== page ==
Electricity in Nangarhar

Jan 11, 2012   //   by Hameed   //   Uncategorized  //  2 Comments

There is very lit­tle elec­tric­i­ty gen­er­at­ed by Darun­ta Dam which is divid­ed between the cor­rupt offi­cials and a few hos­pi­tals and gov­ern­ment offices in Jalalabad.
House­holds in Jalal­abad buy elec­tric­i­ty from these expen­sive com­mu­ni­ty gen­er­a­tors: $1.25/KW. Most fam­i­lies do not use heaters or air con­di­tion­ers or any­thing that use a lot of elec­tric­i­ty to save on bills at the end of the month. One gen­er­a­tor pow­ers about 60 house­holds. These are pri­vate busi­ness­es and there are no reg­u­la­tions from the gov­ern­ment and the busi­ness own­ers can charge peo­ple how­ev­er much they want.

Peo­ple main­ly use it for lights and watch­ing TV. In hot sum­mer of Jalal­abad, there is no way peo­ple can save by not run­ning fans. Peo­ple save up for the three real­ly real­ly hot months of sum­mer when they’re run­ning up the bill. Some peo­ple use anoth­er trick: If there is a gov­ern­ment offi­cial who lives on their neigh­bor­hood and their pow­er cable goes by their house, they would steal their elec­tric­i­ty. It ain’t good if they find out. They have to take chances. The term use for steal­ing elec­tric­i­ty is ‘Changak’ which lit­er­al­ly means ‘secret con­nec­tion’. Some fam­i­lies make a one-time big expense (if they can afford it) and get solar pow­er sys­tem for their household.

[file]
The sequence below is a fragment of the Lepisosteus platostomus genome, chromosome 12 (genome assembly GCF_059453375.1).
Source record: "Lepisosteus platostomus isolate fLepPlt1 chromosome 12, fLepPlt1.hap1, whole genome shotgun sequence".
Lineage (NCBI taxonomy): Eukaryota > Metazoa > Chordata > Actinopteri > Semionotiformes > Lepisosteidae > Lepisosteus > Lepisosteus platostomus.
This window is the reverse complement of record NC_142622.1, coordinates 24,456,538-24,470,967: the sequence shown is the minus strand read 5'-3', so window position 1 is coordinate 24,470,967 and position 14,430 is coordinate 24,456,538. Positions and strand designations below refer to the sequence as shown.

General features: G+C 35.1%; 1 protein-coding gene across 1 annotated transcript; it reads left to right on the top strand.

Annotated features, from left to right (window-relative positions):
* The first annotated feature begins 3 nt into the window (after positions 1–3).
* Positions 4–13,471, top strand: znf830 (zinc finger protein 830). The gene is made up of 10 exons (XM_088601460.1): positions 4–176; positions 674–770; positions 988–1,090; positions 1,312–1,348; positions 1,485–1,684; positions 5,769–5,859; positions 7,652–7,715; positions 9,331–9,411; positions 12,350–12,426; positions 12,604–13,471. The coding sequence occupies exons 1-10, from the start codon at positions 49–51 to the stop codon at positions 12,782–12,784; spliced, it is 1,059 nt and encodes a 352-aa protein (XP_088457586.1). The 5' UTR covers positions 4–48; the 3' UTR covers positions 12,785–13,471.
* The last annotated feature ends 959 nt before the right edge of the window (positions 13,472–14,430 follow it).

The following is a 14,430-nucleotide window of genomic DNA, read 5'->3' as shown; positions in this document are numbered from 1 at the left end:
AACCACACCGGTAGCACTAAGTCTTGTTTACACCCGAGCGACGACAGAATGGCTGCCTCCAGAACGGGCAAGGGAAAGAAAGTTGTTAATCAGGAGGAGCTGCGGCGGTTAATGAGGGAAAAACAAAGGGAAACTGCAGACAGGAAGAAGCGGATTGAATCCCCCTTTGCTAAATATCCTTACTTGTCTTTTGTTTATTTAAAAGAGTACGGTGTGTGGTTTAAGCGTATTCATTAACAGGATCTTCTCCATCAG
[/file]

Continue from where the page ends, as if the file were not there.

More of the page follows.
Com­mu­ni­ty gen­er­a­tors are more com­mon in rur­al areas of Afghanistan. In some areas where peo­ple do not have cash to pay, they give them wheat, rice or any oth­er crops for the amount of elec­tric­i­ty they’ve used in a cer­tain peri­od of time. Some­times there is a set prices. Every­one for exam­ples pays $20/month. Con­di­tions apply. An exam­ple con­di­tion would be, every cus­tomer should use 25 watts ener­gy effi­cient flu­o­res­cent lights.